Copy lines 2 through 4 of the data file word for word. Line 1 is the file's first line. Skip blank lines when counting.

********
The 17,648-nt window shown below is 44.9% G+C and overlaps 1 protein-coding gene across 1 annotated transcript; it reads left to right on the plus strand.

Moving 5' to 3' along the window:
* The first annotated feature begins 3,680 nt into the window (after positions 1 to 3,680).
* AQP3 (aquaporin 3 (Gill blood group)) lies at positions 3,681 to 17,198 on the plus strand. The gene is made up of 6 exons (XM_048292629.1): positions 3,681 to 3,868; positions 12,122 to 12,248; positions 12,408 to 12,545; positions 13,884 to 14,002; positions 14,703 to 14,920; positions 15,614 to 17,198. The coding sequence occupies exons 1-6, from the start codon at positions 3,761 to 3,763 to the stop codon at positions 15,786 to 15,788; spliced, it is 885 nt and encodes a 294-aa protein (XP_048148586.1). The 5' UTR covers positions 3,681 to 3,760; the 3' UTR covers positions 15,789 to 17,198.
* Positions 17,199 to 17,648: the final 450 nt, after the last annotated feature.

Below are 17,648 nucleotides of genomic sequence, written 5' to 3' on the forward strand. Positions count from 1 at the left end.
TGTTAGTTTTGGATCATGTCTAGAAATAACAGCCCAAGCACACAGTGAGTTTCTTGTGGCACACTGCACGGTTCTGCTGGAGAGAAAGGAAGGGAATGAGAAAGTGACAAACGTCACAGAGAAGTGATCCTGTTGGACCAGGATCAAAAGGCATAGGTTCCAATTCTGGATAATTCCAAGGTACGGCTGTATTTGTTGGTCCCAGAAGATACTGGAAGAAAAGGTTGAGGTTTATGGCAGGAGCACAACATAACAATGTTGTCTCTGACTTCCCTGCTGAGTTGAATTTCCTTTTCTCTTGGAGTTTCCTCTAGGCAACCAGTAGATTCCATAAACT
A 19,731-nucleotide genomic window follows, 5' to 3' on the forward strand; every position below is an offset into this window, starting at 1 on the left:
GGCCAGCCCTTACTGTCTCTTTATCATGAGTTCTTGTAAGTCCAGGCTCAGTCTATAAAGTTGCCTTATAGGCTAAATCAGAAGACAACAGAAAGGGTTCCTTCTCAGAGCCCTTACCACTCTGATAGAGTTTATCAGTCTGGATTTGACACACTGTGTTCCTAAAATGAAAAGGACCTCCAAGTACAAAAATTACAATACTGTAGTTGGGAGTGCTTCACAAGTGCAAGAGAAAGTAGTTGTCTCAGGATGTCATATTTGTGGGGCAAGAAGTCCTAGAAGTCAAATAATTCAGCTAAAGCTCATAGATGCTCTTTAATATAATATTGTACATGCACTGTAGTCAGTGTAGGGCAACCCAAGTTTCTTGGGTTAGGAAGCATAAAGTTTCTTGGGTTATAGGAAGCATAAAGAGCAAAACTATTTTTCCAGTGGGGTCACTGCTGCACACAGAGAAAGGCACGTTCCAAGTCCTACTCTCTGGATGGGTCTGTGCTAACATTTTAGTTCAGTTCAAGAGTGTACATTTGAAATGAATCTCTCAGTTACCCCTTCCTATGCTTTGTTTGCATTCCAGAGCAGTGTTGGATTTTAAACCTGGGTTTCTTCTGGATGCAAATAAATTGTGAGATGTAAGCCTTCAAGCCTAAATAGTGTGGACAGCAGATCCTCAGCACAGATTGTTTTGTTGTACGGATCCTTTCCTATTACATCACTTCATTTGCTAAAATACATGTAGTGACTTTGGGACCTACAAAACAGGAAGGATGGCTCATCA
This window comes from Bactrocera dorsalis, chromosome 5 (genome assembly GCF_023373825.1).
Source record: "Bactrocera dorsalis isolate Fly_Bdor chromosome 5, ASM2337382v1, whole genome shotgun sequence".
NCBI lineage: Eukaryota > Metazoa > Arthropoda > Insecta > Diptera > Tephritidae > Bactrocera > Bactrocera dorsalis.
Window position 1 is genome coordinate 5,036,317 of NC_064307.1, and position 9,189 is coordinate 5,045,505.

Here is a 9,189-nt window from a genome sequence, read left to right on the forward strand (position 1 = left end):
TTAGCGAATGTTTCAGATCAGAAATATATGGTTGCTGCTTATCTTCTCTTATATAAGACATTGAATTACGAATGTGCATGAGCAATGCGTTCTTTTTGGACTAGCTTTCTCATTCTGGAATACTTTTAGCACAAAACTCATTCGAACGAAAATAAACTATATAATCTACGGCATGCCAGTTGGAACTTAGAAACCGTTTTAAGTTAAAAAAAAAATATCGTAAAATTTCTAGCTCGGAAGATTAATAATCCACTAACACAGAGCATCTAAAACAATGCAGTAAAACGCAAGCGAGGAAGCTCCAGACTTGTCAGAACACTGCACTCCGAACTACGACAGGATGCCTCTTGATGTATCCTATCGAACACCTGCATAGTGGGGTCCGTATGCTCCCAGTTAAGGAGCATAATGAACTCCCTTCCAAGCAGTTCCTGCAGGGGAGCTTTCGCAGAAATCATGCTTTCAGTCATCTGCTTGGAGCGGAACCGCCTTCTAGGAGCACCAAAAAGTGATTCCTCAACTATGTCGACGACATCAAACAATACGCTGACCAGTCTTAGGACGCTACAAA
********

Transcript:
Moving 5' to 3' along the window:
* The first annotated feature begins 3,680 nt into the window (after positions 1 to 3,680).
* AQP3 (aquaporin 3 (Gill blood group)) lies at positions 3,681 to 17,198 on the plus strand. The gene is made up of 6 exons (XM_048292629.1): positions 3,681 to 3,868; positions 12,122 to 12,248; positions 12,408 to 12,545; positions 13,884 to 14,002; positions 14,703 to 14,920; positions 15,614 to 17,198. The coding sequence occupies exons 1-6, from the start codon at positions 3,761 to 3,763 to the stop codon at positions 15,786 to 15,788; spliced, it is 885 nt and encodes a 294-aa protein (XP_048148586.1). The 5' UTR covers positions 3,681 to 3,760; the 3' UTR covers positions 15,789 to 17,198.